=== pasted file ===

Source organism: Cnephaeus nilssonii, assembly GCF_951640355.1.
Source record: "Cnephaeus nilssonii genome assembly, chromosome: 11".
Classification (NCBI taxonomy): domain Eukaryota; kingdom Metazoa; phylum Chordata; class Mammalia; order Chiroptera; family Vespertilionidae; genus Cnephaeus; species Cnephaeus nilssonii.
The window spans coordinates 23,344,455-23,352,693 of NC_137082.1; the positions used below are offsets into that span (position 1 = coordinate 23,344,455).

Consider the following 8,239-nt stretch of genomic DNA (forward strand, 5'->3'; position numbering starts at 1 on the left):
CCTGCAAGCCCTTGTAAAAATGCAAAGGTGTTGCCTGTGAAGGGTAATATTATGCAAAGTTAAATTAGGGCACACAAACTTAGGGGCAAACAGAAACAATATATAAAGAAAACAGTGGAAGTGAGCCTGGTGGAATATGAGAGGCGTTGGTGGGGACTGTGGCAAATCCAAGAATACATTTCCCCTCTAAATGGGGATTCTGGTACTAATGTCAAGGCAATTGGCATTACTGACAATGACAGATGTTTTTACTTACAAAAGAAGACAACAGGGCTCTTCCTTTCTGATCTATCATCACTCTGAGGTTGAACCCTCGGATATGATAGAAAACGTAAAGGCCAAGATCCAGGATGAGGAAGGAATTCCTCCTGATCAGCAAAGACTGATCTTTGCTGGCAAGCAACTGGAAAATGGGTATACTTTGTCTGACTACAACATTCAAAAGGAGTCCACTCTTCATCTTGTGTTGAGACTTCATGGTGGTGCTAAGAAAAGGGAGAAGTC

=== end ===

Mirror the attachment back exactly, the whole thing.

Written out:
Source organism: Cnephaeus nilssonii, assembly GCF_951640355.1.
Source record: "Cnephaeus nilssonii genome assembly, chromosome: 11".
Classification (NCBI taxonomy): domain Eukaryota; kingdom Metazoa; phylum Chordata; class Mammalia; order Chiroptera; family Vespertilionidae; genus Cnephaeus; species Cnephaeus nilssonii.
The window spans coordinates 23,344,455-23,352,693 of NC_137082.1; the positions used below are offsets into that span (position 1 = coordinate 23,344,455).

Consider the following 8,239-nt stretch of genomic DNA (forward strand, 5'->3'; position numbering starts at 1 on the left):
CCTGCAAGCCCTTGTAAAAATGCAAAGGTGTTGCCTGTGAAGGGTAATATTATGCAAAGTTAAATTAGGGCACACAAACTTAGGGGCAAACAGAAACAATATATAAAGAAAACAGTGGAAGTGAGCCTGGTGGAATATGAGAGGCGTTGGTGGGGACTGTGGCAAATCCAAGAATACATTTCCCCTCTAAATGGGGATTCTGGTACTAATGTCAAGGCAATTGGCATTACTGACAATGACAGATGTTTTTACTTACAAAAGAAGACAACAGGGCTCTTCCTTTCTGATCTATCATCACTCTGAGGTTGAACCCTCGGATATGATAGAAAACGTAAAGGCCAAGATCCAGGATGAGGAAGGAATTCCTCCTGATCAGCAAAGACTGATCTTTGCTGGCAAGCAACTGGAAAATGGGTATACTTTGTCTGACTACAACATTCAAAAGGAGTCCACTCTTCATCTTGTGTTGAGACTTCATGGTGGTGCTAAGAAAAGGGAGAAGTC